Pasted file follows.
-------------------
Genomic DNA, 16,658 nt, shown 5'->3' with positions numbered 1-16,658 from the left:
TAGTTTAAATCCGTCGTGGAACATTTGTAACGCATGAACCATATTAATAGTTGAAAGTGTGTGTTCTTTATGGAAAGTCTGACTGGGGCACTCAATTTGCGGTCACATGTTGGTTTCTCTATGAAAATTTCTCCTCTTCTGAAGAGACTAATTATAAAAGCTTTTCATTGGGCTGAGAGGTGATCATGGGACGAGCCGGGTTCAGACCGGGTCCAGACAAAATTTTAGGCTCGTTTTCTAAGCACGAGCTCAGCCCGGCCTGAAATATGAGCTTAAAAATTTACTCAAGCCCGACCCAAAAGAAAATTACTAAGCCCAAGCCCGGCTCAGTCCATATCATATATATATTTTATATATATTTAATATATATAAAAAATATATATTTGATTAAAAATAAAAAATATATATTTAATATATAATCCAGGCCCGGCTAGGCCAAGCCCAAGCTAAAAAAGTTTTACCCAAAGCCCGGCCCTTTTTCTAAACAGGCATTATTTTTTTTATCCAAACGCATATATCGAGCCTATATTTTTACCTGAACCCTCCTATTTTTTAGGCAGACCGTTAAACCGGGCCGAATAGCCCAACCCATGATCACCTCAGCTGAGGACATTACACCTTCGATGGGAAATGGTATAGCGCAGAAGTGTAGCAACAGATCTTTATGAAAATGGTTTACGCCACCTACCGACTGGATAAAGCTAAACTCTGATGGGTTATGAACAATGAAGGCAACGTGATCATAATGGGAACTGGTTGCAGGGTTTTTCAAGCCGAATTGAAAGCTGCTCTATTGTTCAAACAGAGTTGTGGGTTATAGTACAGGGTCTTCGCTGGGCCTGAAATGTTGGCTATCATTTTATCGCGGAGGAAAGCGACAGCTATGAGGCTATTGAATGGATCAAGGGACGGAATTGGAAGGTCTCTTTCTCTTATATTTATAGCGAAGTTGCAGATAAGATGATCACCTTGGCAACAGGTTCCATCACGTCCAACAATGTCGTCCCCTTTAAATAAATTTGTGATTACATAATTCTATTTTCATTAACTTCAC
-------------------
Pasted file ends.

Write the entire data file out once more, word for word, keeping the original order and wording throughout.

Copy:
Genomic DNA, 16,658 nt, shown 5'->3' with positions numbered 1-16,658 from the left:
TAGTTTAAATCCGTCGTGGAACATTTGTAACGCATGAACCATATTAATAGTTGAAAGTGTGTGTTCTTTATGGAAAGTCTGACTGGGGCACTCAATTTGCGGTCACATGTTGGTTTCTCTATGAAAATTTCTCCTCTTCTGAAGAGACTAATTATAAAAGCTTTTCATTGGGCTGAGAGGTGATCATGGGACGAGCCGGGTTCAGACCGGGTCCAGACAAAATTTTAGGCTCGTTTTCTAAGCACGAGCTCAGCCCGGCCTGAAATATGAGCTTAAAAATTTACTCAAGCCCGACCCAAAAGAAAATTACTAAGCCCAAGCCCGGCTCAGTCCATATCATATATATATTTTATATATATTTAATATATATAAAAAATATATATTTGATTAAAAATAAAAAATATATATTTAATATATAATCCAGGCCCGGCTAGGCCAAGCCCAAGCTAAAAAAGTTTTACCCAAAGCCCGGCCCTTTTTCTAAACAGGCATTATTTTTTTTATCCAAACGCATATATCGAGCCTATATTTTTACCTGAACCCTCCTATTTTTTAGGCAGACCGTTAAACCGGGCCGAATAGCCCAACCCATGATCACCTCAGCTGAGGACATTACACCTTCGATGGGAAATGGTATAGCGCAGAAGTGTAGCAACAGATCTTTATGAAAATGGTTTACGCCACCTACCGACTGGATAAAGCTAAACTCTGATGGGTTATGAACAATGAAGGCAACGTGATCATAATGGGAACTGGTTGCAGGGTTTTTCAAGCCGAATTGAAAGCTGCTCTATTGTTCAAACAGAGTTGTGGGTTATAGTACAGGGTCTTCGCTGGGCCTGAAATGTTGGCTATCATTTTATCGCGGAGGAAAGCGACAGCTATGAGGCTATTGAATGGATCAAGGGACGGAATTGGAAGGTCTCTTTCTCTTATATTTATAGCGAAGTTGCAGATAAGATGATCACCTTGGCAACAGGTTCCATCACGTCCAACAATGTCGTCCCCTTTAAATAAATTTGTGATTACATAATTCTATTTTCATTAACTTCAC